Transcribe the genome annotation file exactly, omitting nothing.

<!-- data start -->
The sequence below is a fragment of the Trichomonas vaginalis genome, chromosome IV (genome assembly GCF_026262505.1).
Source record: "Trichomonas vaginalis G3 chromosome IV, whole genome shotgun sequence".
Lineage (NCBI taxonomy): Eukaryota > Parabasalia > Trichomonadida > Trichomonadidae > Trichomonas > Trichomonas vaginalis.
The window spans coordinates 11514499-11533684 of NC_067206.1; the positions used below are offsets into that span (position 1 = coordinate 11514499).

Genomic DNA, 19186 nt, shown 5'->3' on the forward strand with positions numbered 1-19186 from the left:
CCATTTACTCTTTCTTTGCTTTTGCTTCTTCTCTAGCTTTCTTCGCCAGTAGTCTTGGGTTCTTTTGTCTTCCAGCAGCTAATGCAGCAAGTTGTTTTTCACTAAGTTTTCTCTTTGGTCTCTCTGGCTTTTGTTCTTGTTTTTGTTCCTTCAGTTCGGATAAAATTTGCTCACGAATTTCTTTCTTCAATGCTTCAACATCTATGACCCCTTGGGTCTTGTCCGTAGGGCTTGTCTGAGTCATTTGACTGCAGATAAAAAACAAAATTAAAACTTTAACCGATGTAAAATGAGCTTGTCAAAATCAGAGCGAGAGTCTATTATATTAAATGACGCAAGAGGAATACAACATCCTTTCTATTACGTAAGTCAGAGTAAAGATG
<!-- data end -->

The sequence below is a fragment of the Trichomonas vaginalis genome, chromosome IV (genome assembly GCF_026262505.1).
Source record: "Trichomonas vaginalis G3 chromosome IV, whole genome shotgun sequence".
Lineage (NCBI taxonomy): Eukaryota > Parabasalia > Trichomonadida > Trichomonadidae > Trichomonas > Trichomonas vaginalis.
The window spans coordinates 11514499-11533684 of NC_067206.1; the positions used below are offsets into that span (position 1 = coordinate 11514499).

Genomic DNA, 19186 nt, shown 5'->3' on the forward strand with positions numbered 1-19186 from the left:
CCATTTACTCTTTCTTTGCTTTTGCTTCTTCTCTAGCTTTCTTCGCCAGTAGTCTTGGGTTCTTTTGTCTTCCAGCAGCTAATGCAGCAAGTTGTTTTTCACTAAGTTTTCTCTTTGGTCTCTCTGGCTTTTGTTCTTGTTTTTGTTCCTTCAGTTCGGATAAAATTTGCTCACGAATTTCTTTCTTCAATGCTTCAACATCTATGACCCCTTGGGTCTTGTCCGTAGGGCTTGTCTGAGTCATTTGACTGCAGATAAAAAACAAAATTAAAACTTTAACCGATGTAAAATGAGCTTGTCAAAATCAGAGCGAGAGTCTATTATATTAAATGACGCAAGAGGAATACAACATCCTTTCTATTACGTAAGTCAGAGTAAAGATG